Heligenics, Inc. today announced a new collaboration with the Jackson Laboratory. This joint project will make available the functional output of variants of unknown significance in a key part of the ERBB2 gene via the JAX clinical knowledge base, a digital resource that connects clinicians and researchers around the world to interpret complex genomic profiles of the Cancer.
âThis is a fabulous partnership that will help modernize and expand the interpretation of variants for key cancer genes,â said Dr. Martin R. Schiller, CEO of Heligenics. “JAX brings a lot to the table and is a valuable partner.”
Heligenics’ proprietary GigaAssay process measures the causal functional impact of all mutants in a gene within 4-5 months, while it takes decades for other technologies to identify a single marker. This collaboration will lead to future clinical trials, research grants and publications to advance the fight against cancer, offering patients hope in identifying exploitable ERBB2 variants for potential treatment.
CKB currently provides a wealth of information relevant to the interpretation of cancer-related genomic data, including thousands of descriptions of gene variants, therapies, as well as evidence of therapeutic efficacy, accessible through a web application.
JAX-CKB can help increase clinicians’ confidence in the completeness and accuracy of patient tumor genomic profile information. For translational and clinical researchers, JAX-CKB provides thousands of literature citations, FDA drug labels, and clinical trials relating to the genomic mutational profile of a tumor, providing a clear and up-to-date picture discoveries and active developments for a variety of biomarkers.
âHeligenics’ GigaAssay technology has the potential to advance genomic interpretation, and we are delighted to have the opportunity to provide our users with large-scale interpretation of previously unknown genomic variants, in the hope to connect patients to relevant treatment options that might not have been otherwise identified, âsays Sara Patterson, Ph.D. manager, clinical analysis and curation at JAX.
The benefits of this new collaboration include:
- 1) Identify the impact of thousands of poorly understood ERBB2 mutations
2) Improve understanding of how ERBB2 mutations cause various types of breast and other cancers, including gastric cancer
3) Test of 95% of possible mutants tested for functional impact in 5 months – a dramatic improvement over the less than 8% of possible ERBB2 mutants characterized after more than 25 years of study
4) Analyze, in retrospect, how data from the genetic mutation / function library can improve patient outcomes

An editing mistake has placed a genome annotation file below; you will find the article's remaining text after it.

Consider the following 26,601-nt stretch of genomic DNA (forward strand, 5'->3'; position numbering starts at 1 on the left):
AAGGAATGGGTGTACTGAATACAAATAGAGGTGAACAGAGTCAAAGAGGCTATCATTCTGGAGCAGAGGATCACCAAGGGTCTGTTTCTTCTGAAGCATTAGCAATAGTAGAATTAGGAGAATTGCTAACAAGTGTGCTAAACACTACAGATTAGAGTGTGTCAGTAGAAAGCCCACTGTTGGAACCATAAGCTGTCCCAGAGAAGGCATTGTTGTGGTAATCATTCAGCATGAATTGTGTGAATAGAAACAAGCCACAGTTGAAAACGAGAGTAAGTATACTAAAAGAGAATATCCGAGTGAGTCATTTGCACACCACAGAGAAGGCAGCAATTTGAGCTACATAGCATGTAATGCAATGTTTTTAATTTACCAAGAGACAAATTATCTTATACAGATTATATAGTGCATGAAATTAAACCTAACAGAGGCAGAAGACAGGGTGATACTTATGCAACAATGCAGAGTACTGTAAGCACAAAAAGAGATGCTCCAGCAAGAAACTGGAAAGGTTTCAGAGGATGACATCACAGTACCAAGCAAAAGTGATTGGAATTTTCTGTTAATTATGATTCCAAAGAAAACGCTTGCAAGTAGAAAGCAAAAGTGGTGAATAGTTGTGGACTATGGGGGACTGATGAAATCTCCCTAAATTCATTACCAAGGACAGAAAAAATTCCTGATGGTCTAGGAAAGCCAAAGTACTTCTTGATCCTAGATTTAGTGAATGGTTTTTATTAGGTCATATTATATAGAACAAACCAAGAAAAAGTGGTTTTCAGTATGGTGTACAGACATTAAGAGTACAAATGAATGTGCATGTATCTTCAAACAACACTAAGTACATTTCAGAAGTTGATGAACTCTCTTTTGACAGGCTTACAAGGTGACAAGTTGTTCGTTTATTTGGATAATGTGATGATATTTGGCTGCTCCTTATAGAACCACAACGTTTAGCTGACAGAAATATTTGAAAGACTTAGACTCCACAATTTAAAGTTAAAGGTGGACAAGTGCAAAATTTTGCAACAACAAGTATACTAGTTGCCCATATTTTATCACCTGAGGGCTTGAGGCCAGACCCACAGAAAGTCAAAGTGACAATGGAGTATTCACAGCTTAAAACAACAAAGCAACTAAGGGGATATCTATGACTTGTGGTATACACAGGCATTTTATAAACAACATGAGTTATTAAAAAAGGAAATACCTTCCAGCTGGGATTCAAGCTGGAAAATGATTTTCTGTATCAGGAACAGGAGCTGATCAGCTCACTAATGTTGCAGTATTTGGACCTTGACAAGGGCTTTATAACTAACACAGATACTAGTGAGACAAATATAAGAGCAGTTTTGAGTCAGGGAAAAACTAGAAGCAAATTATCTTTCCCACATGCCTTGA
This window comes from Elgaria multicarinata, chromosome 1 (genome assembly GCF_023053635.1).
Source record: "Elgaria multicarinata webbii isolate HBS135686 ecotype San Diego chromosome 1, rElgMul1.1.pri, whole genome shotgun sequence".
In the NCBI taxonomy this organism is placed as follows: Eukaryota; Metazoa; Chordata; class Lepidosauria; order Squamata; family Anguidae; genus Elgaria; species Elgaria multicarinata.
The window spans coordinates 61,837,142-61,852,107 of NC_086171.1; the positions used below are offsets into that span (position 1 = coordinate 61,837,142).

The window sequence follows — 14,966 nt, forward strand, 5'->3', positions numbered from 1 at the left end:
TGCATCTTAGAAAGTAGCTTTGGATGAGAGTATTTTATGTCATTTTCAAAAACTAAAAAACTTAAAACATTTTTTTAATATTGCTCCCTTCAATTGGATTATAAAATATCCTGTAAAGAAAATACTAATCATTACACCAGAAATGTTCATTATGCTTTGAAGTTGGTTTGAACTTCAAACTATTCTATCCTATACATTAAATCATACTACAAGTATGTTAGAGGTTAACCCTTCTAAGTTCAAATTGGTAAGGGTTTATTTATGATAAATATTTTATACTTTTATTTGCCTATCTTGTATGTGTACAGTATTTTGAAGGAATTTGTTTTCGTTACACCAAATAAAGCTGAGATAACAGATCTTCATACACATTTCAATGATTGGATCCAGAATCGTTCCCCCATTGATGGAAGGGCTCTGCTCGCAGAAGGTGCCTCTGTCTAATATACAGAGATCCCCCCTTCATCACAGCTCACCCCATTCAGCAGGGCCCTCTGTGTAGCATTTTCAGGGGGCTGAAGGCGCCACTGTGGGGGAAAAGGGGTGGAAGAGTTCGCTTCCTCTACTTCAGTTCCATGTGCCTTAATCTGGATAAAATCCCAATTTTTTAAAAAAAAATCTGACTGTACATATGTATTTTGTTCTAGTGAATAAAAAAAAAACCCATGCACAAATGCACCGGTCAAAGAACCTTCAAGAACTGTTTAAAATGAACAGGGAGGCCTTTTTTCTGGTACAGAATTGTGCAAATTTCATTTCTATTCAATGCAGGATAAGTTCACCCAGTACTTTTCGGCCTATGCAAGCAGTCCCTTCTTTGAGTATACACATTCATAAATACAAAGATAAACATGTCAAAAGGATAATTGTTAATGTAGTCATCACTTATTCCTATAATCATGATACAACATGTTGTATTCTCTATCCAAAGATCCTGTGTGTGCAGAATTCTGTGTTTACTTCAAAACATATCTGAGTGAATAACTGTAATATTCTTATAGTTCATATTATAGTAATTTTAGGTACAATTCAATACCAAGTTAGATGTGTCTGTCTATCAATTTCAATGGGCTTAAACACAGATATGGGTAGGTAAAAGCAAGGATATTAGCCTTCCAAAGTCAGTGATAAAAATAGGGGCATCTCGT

5) Provide additional information on breast cancers and other cancers caused by these genetic mutations through research collaboration and publications
âThis collaboration with Heligenics will allow us to define new therapeutic targets for cancer patients,â said Jens Rueter, MD, medical director of the Maine Cancer Genomics Initiative at JAX. “Ultimately, this has the potential to lead to new treatment options for cancer patients, including the many cancer patients and families in Maine.”
Heligenics: Heligenics Incorporated, founded in 2018 to discover the function of genetic variants at scale to improve diagnostics and improve clinical trial design for new drug development.
Heligenics’ key technology, GigaAssay, was invented in the lab of Dr. Martin Schiller at the University of Nevada – Las Vegas where he heads the Nevada Institute of Personalized Medicine. As the effect of most mutations on gene function is largely unknown, Heligenics comprehensively measures the functional significance of mutations in the human genome and owns the exclusive rights to the patent pending GigaAssay technology. For more information, please visit http: // www.
The Jackson Laboratory: Founded in 1929, JAX pioneered the use of mice as models of human disease. As an independent 501 (c) 3 nonprofit biomedical research institution, JAX uniquely integrates its extensive experience in mouse genetics with groundbreaking advancements in human genomics to decipher the biological and genomic causes of human disease. and stimulate medical progress.
Advances in JAX research have formed the basis of modern medicine. Organ and bone marrow transplants, stem cell therapies, and in vitro fertilization all have a basis in JAX research, and at least 26 Nobel Prize winners are associated with JAX research, mouse models, and educational programs.
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